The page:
A Series of Unfortunate Events Leading up to My Thyroid Cancer Diagnosis

I Owe my Diagnosis to a Dog Named Babs

I was bitten by a dog. Obviously dog bites do not cause cancer. But this seemingly unmiraculous event is now what I and my more or less religious family members consider to be the “little miracle” that led to it’s discovery. At the time, it seemed anything but sacrosanct. In fact, it felt a lot like one of those moments when you’ve already lost your keys and gotten a speeding ticket and torn a hole in your favorite jeans and so you look up at the heavens and shake your head disapprovingly at God, silently chastising him with bit film phrases like “Come on, really?” and “What next?” Only, in my case it was a few months of majorly shitty events like experiencing my first two significant family deaths (that of a most beloved grandfather and a grandmother-in-law) and having no job during a horrible recession. In light of these things, the dog bite didn’t seem so bad, just the food-poisoning inducing icing on the cake.

It went like this: After work, I go to Bedford Boys Ranch, which I have recently rediscovered as a beautiful refuge from life, complete with ducks, small children, sunsets, and the unmatchable rippling cadence of wind lapping the water. It has been the inspiration of many poems. I complete a short jog around the pond and head towards my favorite bench, notebook in hand, with high hopes of resting my legs and finding the inspiration for yet another bird-and-water themed poem. I am passing a couple walking two dogs, my eyes on the prize, no thought in my head but to beat any fool pedestrians ignorant of my prior claims on that seat, when I suddenly find myself on the ground, in pain, and crying without really understanding why.

After a few seconds I put together what had happened from the context clues of 1) me lying on the ground with a bleeding leg, 2) the previously nondescript couple standing near me and talking about me and 3) a maniacal beast cavalierly sitting a few feet away with a chunk of my leg in its jaws. Okay, so no bloody stump or jaws or anything that grotesque, but there was definitely a cruelly grinning dog and lots of blood coming from my leg. And suddenly I am in my own version of the infamous Monty Python "Dead Parrot" skit:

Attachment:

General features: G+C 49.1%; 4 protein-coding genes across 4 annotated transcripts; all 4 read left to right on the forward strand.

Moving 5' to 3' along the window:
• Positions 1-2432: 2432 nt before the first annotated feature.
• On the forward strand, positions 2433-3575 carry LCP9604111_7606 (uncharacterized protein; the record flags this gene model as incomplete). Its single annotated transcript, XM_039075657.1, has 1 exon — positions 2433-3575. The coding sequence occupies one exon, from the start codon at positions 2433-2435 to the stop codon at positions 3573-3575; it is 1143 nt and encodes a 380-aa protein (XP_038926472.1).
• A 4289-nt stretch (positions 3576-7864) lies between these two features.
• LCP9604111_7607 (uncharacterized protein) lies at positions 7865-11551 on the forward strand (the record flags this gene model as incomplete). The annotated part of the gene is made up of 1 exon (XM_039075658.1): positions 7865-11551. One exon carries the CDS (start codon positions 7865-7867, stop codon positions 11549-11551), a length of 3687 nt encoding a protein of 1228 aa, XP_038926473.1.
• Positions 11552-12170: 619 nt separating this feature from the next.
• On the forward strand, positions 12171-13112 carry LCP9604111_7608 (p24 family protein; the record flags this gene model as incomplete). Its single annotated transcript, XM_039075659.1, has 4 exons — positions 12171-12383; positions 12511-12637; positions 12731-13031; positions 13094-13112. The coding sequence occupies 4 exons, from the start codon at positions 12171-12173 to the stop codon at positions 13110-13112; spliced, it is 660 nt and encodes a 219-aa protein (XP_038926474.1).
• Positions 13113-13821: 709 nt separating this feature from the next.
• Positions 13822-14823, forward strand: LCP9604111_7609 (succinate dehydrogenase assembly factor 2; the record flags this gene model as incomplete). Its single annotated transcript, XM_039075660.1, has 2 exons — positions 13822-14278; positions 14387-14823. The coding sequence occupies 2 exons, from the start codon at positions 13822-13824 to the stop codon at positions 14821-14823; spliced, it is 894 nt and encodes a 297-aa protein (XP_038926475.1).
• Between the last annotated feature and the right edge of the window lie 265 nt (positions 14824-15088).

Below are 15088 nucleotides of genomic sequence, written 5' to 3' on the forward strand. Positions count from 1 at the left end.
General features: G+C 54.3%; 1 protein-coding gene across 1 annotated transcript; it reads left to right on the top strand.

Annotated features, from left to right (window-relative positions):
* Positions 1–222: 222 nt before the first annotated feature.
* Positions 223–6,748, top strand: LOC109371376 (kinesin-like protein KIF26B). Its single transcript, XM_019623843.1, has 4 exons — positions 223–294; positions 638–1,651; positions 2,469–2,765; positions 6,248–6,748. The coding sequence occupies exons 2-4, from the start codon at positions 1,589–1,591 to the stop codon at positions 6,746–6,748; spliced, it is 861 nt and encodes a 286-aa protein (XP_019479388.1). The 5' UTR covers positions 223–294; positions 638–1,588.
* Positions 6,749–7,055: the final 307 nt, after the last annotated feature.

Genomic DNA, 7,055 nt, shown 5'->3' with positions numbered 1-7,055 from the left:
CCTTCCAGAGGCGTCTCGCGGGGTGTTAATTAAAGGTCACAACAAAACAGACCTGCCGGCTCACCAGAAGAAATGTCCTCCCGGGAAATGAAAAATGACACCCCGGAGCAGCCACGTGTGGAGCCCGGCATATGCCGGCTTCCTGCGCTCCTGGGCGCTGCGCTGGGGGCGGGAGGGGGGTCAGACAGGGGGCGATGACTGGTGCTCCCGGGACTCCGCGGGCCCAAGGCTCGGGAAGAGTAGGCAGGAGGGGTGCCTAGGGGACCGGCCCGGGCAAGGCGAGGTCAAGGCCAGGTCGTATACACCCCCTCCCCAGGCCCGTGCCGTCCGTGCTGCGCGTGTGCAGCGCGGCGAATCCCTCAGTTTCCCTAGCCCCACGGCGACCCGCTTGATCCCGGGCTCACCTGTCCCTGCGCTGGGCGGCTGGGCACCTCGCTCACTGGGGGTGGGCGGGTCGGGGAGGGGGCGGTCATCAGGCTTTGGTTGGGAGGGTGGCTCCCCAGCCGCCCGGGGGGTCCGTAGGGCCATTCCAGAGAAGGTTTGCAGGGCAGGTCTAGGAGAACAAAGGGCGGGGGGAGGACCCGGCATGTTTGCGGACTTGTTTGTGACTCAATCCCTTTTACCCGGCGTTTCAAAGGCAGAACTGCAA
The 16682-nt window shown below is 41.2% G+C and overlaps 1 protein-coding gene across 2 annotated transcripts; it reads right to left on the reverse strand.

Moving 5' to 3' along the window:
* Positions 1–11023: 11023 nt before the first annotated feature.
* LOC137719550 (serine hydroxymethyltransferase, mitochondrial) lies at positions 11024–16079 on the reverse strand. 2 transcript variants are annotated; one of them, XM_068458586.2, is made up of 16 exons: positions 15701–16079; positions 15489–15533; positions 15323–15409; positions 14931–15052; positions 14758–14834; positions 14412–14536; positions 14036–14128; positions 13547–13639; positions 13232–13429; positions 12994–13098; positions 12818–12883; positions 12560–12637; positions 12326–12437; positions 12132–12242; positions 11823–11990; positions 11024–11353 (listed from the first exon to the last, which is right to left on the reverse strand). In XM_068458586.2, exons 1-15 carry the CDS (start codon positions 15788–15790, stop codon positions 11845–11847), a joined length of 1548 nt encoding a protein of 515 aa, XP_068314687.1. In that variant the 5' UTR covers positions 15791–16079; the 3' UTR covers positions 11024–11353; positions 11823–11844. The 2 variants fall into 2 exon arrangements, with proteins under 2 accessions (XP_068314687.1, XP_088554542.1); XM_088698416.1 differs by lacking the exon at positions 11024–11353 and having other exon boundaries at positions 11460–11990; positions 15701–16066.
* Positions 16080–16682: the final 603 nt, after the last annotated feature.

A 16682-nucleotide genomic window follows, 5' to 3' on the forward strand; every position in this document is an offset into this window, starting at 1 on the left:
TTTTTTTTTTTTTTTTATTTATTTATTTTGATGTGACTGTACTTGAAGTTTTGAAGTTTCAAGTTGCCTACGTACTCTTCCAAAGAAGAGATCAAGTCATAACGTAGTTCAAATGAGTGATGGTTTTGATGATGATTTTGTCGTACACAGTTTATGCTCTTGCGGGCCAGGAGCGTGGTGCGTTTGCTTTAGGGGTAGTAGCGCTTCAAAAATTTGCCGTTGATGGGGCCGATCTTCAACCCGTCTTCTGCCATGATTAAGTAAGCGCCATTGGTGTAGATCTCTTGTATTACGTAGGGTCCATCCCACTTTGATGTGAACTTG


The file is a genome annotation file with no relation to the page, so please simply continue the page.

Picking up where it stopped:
MAN: Oh shit! Oh SHIT!
WOMAN: Did she nip her?
MAN: Yeah, yeah. She nipped her all right.
ME: Nip? Nip? Doesn’t feel like a bloody nip!
WOMAN: Well are you sure? Maybe she just knocked her over.
MAN: No, she definitely bit her. Oh shit! We’re going to have to take her to the hospital.
WOMAN: Dammit. Not again.
ME: No, no. Again?! No, I don’t think that’s necessary.
WOMAN: Well ask her if she’s okay. See if she’s bleeding.
MAN: Are you okay? Are you bleeding?
ME: Um, yes. Yes, I’m definitely bleeding. But I don’t think I need to go to the hospital.
MAN: (To wife) She’s bleeding. (To me) Well, she’s a blue heeler, you know. They like to nip people.
WOMAN: We’ll take you to the hospital.
ME: No, no, I don’t think I need to go to the hospital. But, I need to stop the bleeding. Do you have anything I can use?
(Man looks at woman.)
WOMAN: I don’t have anything.
(Man pats his pockets.)
MAN: I don’t have anything either.
ME: Okay then. (I take off my shirt and tie it around my leg. I am now on the ground, bleeding through my favorite shirt and wearing nothing but a sports bra in a public park.)
MAN: Let’s take her to a clinic. I think there is a clinic nearby.
ME. No, no. I’ll be fine. (Nightmarish images of sitting in a waiting room in my sports bra flash through my mind).
WOMAN: We’ll take her to Primacare. There’s a Primacare down the street.
MAN: We’ll take you to Primacare.
ME: No, no. I’ll be fine. I live close by. It’s a very short drive. I’ll be fine. It doesn’t hurt that bad anymore. I think it was the shock of it. (Wiping away tears.)
WOMAN: Our vet is Deborah.
ME: (A blank look.)
WOMAN: She’s right down the street. Off Pipeline. She’s Babs' vet. ("Babs" being the vicious beast who bit me.) (To man) Give her our information and Deborah’s.
MAN: Here, let me give you our information. (Pats pockets.) Honey, I don’t have anything to write with. Or on.
WOMAN: Well I don’t have anything.
(Both look at me.)
I dig my notebook and pen out of my purse and reach to hand it to the man.
MAN: You’d better write this down for me. I’m too shaky.

And so on, until we had exchanged info and Babs' vet records and determined that it was unlikely that I had rabies or anything more serious than a leg that bled for three days and a nasty scar that is still purplish. Against the advice of my doctor-phobic husband, I also called my mother-in-law (a doctor) and acquired a next-morning appointment for a tetanus shot.

So Really I Owe My Diagnosis to My Mother-in-Law (Thanks Anyway, Babs)

It was during this appointment that she felt my neck and pressed on something hard and sore inside of it. What felt to me like little more than a zit turned out to be, one throat sonogram and a biopsy later, a cancerous tumor on my thyroid.

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